BY KATHERINE LOUIE
What is Retinoblastoma?
Retinoblastoma is a rare, cancerous tumor of a part of the eye called
The cancer generally affects children under the age of 6. It is most
commonly diagnosed in children aged 1 - 2 years.
Retinoblastoma is a relatively uncommon tumor of childhood that
arises in the retina and accounts for about 3% of the cancers occurring
in children younger than 15 years.
The estimated annual incidence in the United States is approximately
10 to 14 per million children aged 0 to 4 years. Although
retinoblastoma may occur at any age, it most often occurs in younger
children, usually before age 2 years. Ninety-five percent of cases are
diagnosed before age 5 years. Retinoblastoma diagnosed in patients
older than 5 years has a poorer prognosis.
Retinoblastoma is usually confined to the eye, and as a
result, more than 90% of children with intraocular
retinoblastoma will be cured.
Background & History
There has been plenty of controversy over the
discovery of Retinoblastoma.
A man named Virchow first described the tumor as a
retinal glioma in 1864.
About 35 years later, Flexner and Wintersteiner
noted that many similarities existed between tumor
rosettes and photoreceptors of the adult retina.
It wasn't until the 1920s that Verhoeff, another top
scientist, claimed that the tumor arose from
embryonic retinal cells and hence proposed the
One or both eyes may be affected.
They pupil may appear white or have white spots. A
white glow in the eye is often seen in photographs taken
with a flash. Instead of the typical "red eye" from the
flash, the pupil may appear white or distorted.
Other symptoms can include:
Eyes that do not align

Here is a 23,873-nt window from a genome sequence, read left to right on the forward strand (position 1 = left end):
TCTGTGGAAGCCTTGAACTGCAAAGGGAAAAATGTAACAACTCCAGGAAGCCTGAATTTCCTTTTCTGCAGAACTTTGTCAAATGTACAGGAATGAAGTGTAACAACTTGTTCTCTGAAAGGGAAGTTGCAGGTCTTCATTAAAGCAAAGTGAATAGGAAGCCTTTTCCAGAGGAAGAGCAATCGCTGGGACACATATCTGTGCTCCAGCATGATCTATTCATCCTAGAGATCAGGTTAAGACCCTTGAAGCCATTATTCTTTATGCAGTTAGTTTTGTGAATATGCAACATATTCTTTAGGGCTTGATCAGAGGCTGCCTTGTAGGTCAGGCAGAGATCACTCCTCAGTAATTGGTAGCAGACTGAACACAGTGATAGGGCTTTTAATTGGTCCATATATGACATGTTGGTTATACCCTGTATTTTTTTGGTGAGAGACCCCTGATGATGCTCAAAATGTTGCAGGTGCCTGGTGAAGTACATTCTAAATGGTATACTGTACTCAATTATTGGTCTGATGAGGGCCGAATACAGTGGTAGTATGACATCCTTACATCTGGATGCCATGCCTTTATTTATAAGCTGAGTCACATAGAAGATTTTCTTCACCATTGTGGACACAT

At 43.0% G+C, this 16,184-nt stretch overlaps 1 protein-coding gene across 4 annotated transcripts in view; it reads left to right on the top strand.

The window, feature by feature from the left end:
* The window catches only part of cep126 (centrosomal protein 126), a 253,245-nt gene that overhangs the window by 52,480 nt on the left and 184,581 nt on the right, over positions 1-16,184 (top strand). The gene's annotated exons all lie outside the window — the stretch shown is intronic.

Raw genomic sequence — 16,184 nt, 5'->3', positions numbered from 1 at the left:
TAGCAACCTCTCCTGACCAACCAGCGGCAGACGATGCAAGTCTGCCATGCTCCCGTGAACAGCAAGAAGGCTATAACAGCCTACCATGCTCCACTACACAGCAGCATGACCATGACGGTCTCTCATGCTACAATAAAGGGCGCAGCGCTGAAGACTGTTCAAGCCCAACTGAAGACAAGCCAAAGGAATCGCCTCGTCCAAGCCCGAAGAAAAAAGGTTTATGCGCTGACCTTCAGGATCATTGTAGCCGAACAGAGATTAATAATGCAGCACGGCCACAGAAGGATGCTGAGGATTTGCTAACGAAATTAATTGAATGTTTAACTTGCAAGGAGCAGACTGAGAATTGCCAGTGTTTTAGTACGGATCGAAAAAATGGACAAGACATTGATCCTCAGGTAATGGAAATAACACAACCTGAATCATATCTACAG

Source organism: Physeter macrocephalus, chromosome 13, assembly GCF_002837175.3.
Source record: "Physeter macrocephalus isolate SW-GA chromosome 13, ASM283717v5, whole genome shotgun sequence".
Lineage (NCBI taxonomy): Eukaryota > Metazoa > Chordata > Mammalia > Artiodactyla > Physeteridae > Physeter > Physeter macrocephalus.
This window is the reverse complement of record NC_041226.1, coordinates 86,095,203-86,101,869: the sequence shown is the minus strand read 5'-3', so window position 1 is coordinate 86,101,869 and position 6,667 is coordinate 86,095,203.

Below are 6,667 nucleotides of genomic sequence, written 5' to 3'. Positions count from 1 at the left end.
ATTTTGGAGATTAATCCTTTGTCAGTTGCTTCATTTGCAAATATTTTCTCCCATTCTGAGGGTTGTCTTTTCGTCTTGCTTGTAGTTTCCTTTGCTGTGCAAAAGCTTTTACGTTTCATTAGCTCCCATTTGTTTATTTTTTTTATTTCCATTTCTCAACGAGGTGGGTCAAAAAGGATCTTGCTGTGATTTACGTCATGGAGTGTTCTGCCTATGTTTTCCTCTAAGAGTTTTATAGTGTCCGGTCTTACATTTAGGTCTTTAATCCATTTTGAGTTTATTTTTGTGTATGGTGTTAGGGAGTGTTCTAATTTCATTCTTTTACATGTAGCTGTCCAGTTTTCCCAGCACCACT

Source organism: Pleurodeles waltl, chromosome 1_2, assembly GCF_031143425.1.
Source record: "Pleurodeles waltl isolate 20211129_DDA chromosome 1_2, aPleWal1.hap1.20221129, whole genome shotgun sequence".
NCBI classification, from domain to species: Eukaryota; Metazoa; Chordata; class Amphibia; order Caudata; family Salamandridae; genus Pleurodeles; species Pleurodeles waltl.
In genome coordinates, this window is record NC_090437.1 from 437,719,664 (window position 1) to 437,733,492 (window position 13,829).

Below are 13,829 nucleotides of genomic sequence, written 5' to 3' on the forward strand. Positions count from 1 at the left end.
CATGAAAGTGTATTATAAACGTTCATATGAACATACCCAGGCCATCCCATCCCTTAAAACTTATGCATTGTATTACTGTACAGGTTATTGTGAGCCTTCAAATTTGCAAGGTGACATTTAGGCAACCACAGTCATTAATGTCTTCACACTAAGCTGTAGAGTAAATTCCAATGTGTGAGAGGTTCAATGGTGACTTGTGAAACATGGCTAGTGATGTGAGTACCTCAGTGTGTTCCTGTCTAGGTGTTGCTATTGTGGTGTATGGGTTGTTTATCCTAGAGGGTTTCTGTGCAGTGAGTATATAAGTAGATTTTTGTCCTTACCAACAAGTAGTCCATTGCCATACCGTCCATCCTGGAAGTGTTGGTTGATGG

Eye pain and redness
Differing iris colors in each eye
If the cancer has spread, bone pain and other symptoms may occur.
The doctor will perform a complete physical exam,
including an eye exam. The following tests may be
Eye exam with dilation of the pupil
CT scan or MRI of the head
Ultrasound of the eye (head and eye echoencephalogram)
Bone marrow biopsy and cerebrospinal fluid examination in
the case of more aggressive tumors
Treatment options depend upon the size and
location of the tumor.
Small tumors may be treated by laser surgery or cryotherapy.
Radiation is used for both local tumor and for larger tumors.
Chemotherapy may be needed if the tumor has spread beyond
The eye may need to be removed (a procedure called
eucleation) if the tumor does not respond to other treatments.
In some cases, it may be the first treatment.
If the cancer has not spread beyond the eye, almost all patients
can be cured. A cure, however, may require aggressive
treatment and even removal of the eye in order to be
If the cancer has spread beyond the eye, the likelihood of a
cure is lower and depends on how the tumor has spread.
Blindness can occur in the affected eye.
The tumor can spread to the eye socket through the
optic nerve. It may also spread to the brain, lungs,
It has been recommended that children with
heritable retinoblastoma should be screened using
magnetic resonance neuroimaging or computerized
tomography (CT) scan every 6 months after
diagnosis until age 5 years, since these tumors are
not likely to occur after this time
Genetic counseling can help families understand the
risk of retinoblastoma, and is a vital step when more
than one family member has had the disease, or if
the retinoblastoma occurs in both eyes.